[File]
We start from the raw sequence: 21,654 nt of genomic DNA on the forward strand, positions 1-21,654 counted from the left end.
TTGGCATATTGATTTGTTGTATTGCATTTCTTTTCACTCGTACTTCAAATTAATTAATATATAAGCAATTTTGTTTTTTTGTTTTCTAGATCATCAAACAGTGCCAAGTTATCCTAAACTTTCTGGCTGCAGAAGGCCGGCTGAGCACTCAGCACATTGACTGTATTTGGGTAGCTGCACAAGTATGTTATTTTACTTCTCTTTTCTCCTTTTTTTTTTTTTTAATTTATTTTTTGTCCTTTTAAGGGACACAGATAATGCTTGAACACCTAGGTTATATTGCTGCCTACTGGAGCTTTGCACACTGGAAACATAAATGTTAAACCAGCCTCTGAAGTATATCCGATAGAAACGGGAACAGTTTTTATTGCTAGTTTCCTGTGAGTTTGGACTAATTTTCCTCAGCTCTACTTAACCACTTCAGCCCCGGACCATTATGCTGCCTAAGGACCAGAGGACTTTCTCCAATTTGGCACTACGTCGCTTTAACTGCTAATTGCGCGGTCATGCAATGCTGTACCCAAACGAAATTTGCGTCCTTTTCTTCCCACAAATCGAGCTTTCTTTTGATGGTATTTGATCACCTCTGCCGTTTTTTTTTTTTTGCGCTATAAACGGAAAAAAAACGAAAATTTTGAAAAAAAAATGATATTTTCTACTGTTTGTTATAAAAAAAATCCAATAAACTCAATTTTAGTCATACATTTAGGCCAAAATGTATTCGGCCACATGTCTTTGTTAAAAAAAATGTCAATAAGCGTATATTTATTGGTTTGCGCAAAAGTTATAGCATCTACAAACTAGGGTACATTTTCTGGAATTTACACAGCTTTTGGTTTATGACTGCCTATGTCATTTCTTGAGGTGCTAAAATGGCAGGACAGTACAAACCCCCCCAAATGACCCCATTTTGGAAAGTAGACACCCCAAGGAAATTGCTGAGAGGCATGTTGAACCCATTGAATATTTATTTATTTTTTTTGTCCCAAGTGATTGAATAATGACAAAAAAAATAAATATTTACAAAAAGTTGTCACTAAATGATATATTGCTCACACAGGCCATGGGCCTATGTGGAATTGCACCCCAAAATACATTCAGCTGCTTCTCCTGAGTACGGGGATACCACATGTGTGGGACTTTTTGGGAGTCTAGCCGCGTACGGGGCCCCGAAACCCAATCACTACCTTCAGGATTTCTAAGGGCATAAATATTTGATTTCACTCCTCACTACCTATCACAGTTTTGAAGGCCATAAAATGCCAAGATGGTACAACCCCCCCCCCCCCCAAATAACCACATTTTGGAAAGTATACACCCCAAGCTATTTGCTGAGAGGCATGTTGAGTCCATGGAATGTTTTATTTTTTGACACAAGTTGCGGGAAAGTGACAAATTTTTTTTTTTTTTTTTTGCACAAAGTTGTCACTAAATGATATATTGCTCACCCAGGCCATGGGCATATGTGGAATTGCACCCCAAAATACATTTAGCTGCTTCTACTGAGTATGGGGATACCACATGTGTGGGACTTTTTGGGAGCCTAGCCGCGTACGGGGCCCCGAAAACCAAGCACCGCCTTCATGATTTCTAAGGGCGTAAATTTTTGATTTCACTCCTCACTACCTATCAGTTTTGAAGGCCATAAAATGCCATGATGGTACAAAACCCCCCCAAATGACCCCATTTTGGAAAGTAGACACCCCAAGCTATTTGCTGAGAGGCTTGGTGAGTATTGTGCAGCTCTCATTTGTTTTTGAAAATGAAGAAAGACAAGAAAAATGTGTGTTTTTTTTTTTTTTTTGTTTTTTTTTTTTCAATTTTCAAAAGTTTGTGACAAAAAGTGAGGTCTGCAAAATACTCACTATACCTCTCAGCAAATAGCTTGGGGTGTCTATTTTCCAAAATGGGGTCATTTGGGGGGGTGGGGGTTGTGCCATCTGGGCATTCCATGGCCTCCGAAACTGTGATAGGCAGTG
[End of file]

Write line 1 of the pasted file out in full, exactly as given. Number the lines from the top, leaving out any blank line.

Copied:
We start from the raw sequence: 21,654 nt of genomic DNA on the forward strand, positions 1-21,654 counted from the left end.